18 Most assuredly, I say to you, when you were younger, you girded yourself and walked where you wished; but when you are old, you will stretch out your hands, and another will gird you and carry you where you do not wish.” 19 This He spoke, signifying by what death he would glorify God. And when He had spoken this, He said to him, “Follow Me.”
Verses 18 and 19 present Peter’s martyrdom. Peter was probably already dead for 30 years by the time the gospel of John was written in approximately AD 90. Jesus followed the commission of Peter with a prophecy about his death.
Most assuredly [amen, amen],
“Most assuredly” asserts solemnity of what is about to be said. Jesus now made it clear why He asked Peter whether he loved Him.
I say to you, when you were younger, you girded yourself and walked where you wished;
At youth we are our own master, but when we grow old we depend on others. There is a liberty or freedom in being young.
but when you are old, you will stretch out your hands, and another will gird you and carry you where you do not wish [the grave].”
This proverb is enigmatic. Peter during his youth dressed himself and went where he wanted to go. However, when he would grow old, he would be more limited. His independence would become more constricted. He would be forced to depend on others. Peter in approaching death would not be able to do what he wanted to do.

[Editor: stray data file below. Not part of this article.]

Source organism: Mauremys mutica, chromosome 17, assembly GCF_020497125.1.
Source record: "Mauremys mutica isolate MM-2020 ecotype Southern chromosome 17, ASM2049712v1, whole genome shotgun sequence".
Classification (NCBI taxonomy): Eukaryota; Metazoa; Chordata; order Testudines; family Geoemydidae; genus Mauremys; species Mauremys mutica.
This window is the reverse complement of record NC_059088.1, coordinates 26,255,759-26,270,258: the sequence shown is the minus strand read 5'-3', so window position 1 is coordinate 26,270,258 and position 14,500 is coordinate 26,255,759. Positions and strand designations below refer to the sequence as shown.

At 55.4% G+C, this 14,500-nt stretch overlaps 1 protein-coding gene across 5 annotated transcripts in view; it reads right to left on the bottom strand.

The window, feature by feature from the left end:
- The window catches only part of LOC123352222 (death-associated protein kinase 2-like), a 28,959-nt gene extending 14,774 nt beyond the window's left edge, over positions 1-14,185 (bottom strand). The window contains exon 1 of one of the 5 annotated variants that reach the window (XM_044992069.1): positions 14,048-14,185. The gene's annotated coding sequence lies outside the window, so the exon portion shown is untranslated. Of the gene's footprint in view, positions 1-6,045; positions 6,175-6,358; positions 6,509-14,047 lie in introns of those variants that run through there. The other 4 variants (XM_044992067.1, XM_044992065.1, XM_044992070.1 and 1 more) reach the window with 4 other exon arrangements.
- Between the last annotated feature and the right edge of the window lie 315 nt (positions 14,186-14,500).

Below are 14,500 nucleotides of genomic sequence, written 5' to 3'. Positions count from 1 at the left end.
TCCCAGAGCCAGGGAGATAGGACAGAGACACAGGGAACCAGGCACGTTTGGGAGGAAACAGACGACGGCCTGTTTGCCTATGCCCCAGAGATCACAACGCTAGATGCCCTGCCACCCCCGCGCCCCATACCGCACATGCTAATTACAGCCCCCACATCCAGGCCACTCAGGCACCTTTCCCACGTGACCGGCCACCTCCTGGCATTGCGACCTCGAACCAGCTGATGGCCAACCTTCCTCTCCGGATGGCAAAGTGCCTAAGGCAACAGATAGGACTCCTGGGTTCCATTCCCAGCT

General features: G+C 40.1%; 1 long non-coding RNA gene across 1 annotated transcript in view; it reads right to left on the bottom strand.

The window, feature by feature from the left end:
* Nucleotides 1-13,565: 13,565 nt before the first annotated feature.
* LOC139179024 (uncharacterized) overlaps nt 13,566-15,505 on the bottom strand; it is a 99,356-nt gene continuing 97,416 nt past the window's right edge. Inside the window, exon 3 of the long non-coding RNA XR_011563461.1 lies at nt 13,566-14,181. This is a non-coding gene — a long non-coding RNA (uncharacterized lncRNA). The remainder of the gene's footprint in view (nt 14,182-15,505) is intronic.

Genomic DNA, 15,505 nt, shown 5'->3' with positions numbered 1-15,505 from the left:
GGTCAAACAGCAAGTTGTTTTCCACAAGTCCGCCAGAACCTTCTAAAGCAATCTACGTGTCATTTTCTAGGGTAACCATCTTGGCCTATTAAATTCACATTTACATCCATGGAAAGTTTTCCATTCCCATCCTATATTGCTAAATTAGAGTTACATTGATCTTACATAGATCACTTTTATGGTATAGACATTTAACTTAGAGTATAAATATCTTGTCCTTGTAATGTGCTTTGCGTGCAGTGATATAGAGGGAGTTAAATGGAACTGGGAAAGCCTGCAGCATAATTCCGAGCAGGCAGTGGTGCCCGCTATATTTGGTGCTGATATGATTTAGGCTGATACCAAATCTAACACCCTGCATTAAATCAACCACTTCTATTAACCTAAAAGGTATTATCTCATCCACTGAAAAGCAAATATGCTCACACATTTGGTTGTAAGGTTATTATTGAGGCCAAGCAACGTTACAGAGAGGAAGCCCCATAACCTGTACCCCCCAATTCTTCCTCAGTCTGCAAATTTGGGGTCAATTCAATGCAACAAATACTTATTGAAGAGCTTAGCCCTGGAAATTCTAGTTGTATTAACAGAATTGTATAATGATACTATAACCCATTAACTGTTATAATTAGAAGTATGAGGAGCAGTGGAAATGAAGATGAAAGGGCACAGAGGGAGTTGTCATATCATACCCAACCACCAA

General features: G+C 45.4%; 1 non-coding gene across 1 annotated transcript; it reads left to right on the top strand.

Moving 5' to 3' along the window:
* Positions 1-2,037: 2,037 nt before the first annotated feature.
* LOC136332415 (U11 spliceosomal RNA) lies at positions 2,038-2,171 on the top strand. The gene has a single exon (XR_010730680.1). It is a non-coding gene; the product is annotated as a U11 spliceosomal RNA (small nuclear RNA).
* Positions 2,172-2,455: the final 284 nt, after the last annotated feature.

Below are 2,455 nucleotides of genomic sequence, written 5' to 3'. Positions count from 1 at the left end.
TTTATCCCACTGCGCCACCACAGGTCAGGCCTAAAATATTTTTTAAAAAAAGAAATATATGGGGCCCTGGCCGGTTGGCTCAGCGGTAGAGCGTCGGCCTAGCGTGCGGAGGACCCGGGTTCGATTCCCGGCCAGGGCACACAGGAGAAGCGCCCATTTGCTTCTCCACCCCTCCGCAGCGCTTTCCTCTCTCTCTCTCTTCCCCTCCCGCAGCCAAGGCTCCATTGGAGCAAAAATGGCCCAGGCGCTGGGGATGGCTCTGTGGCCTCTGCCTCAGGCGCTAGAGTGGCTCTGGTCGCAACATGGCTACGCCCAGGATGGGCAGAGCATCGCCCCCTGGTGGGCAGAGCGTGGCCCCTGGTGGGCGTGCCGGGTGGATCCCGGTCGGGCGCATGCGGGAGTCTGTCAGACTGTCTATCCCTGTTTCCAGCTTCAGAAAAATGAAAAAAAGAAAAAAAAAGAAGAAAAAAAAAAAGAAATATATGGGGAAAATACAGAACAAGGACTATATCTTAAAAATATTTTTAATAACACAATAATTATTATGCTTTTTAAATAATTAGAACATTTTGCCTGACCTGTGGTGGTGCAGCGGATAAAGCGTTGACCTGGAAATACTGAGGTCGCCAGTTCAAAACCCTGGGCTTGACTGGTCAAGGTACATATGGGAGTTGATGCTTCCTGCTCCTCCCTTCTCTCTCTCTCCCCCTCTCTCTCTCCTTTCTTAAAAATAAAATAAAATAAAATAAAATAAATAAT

In old age there are more restrictions to life. Older people depend on others to help them, to dress them, and to lead them where they do not want to go. God’s plan for Peter was that he would go from being an independent person to being a prisoner or even a martyr. The idea of “stretch out your hands” was commonly understood as crucifixion in the first century.
Jesus here referred to Peter’s death. Peter was already dead by the time John wrote this gospel. Tradition says that he was crucified upside down by Nero in Rome 30 years after this writing (1 Clem. 5:4). He became a martyr. People would tie a rope around Peter and stretch out his hands for execution on a cross.
This He [Jesus] spoke, signifying by what [kind of] death he [Peter] would glorify God.
Verse 19 is John’s explanation of Jesus’ prediction about Peter in verse 18. Peter spoke of his own death in 2 Peter 1:14.
God had a plan for Peter’s death. He was to glorify Himself in it. Origin said that Peter died by crucifixion. If that is so, then Peter glorified God by symbolically portraying the crucifixion of Christ.
And when He had spoken this,
Jesus connected the prediction of Peter’s death with the invitation to follow Him. Peter would be counted worthy to die for his Lord.
He said to him, “Follow Me.”
This was a challenge for Peter to live the rest of his life following Christ. This apostle was to follow Jesus even in death. The idea was that Peter should use Jesus as a model in persecution and even death. This is also an indication that Jesus restored Peter to public ministry.
We can glorify God by dying grace.
Those who suffer or experience death for Jesus bring glory to our Lord (1 Pe 4:14-16). Peter lived 30 years with the prediction of his death hanging over him. We can glorify God in our death as well as our life. This was true for Samson and it can be true of us.